Gathering in Washington D.C. for its annual meeting, the American Dialect Society has made its 26th annual selection for Word of the Year. And as predicted in this space last month, the winner is a lowly pronoun: they used as a gender-neutral alternative to he and she, with special attention paid to its use as an expression of "non-binary" gender identity. Continue reading...
Greetings from Washington, D.C., where the American Dialect Society is holding its annual conference. On Thursday, in my capacity as chair of the society's New Words Committee, I presided over the nominating session for various categories in our Word of the Year selection. Winners will be selected from the different categories on Friday evening, culminating in the vote for the overall Word of the Year. Here's the list of nominees. Continue reading...
Topics: Fun Words
A few days after high school senior Katelyn "Lyn" Leech posted a list she'd created from the Broadway hit Hamilton using the Vocabulary.com list builder, her Twitter notifications went through the roof. She knew something was up, but it wasn't until she logged on that she saw what it was. Hamilton creator and star Lin-Manuel Miranda (@Lin_Manuel) had tweeted Lyn's list to his large following. Continue reading...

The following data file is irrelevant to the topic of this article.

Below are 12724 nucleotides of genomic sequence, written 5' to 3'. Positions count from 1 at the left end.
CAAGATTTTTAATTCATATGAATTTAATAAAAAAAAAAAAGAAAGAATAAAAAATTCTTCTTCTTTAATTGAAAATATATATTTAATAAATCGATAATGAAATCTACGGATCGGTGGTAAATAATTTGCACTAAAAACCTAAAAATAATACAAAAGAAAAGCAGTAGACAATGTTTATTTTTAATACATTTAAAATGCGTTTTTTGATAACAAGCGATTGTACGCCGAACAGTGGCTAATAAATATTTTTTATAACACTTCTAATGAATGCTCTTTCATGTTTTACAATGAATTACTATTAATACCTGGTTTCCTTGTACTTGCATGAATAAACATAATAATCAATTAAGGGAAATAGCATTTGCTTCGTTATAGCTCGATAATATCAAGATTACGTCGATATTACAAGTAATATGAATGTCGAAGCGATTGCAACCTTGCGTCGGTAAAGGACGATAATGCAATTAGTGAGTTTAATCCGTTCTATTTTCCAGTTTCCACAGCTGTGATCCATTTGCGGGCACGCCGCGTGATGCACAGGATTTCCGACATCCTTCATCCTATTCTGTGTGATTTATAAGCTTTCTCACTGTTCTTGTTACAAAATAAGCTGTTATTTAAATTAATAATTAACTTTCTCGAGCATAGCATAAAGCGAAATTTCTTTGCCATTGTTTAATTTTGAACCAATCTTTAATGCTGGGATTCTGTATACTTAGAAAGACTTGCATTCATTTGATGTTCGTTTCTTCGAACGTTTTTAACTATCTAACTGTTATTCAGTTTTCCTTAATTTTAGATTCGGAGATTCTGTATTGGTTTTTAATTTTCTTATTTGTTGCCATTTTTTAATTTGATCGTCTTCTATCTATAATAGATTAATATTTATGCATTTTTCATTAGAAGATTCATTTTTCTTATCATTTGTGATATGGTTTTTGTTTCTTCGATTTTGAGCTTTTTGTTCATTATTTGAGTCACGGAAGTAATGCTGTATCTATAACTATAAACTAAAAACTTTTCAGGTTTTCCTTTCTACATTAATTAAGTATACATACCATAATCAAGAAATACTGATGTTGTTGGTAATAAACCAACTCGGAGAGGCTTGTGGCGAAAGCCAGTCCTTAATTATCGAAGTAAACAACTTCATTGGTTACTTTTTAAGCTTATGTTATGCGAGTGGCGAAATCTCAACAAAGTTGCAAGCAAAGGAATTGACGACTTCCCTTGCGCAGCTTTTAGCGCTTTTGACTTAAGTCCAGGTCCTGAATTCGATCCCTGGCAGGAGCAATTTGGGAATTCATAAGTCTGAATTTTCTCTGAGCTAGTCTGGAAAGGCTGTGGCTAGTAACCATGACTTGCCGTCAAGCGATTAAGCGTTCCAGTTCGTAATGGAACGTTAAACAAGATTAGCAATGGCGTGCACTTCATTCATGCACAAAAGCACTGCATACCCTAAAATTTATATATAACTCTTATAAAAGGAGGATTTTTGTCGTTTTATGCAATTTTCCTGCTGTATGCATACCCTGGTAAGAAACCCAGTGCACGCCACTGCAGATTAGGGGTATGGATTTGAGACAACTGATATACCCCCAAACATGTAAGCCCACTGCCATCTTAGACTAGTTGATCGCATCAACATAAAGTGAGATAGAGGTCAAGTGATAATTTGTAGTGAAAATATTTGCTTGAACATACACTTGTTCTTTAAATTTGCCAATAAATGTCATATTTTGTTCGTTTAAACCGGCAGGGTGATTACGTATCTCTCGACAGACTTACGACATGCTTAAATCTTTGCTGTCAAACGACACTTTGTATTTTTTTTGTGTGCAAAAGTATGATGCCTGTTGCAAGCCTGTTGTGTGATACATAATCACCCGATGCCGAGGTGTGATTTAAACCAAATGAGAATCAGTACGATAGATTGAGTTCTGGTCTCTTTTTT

The fourth Republican debate was, in terms of content, an exploration of the future of the United States economy. Linguistically, however, it was a bit of a throwback. Several of the candidates used words and phrases that can strike the modern ear as a bit antiquated. Continue reading...
Intensive purposes? Slight of hand? Linguist Adam Cooper contemplates phrases whose meanings are in transition as we replace unfamiliar words fossilized with language that sounds more reasonable to our modern ears. Continue reading...
Maybe it's the newly chilly air, or the dwindling daylight, or the thrilling prospect of costumes and candy. Whatever the reason, each autumn brings a harvest of seasonal neologisms, word blends, and commercial coinages as colorful as the falling leaves. Continue reading...
When English-language Scrabble champ Nigel Richards, who does not speak French, won a French-language Scrabble championship, analysts rushed to analyze how much memorization that actually entailed. Ben Zimmer explains that to get a full understanding of Richards' achievement, a simple counting of words in the dictionary only gives a partial picture. Continue reading...
Topics: Fun Language
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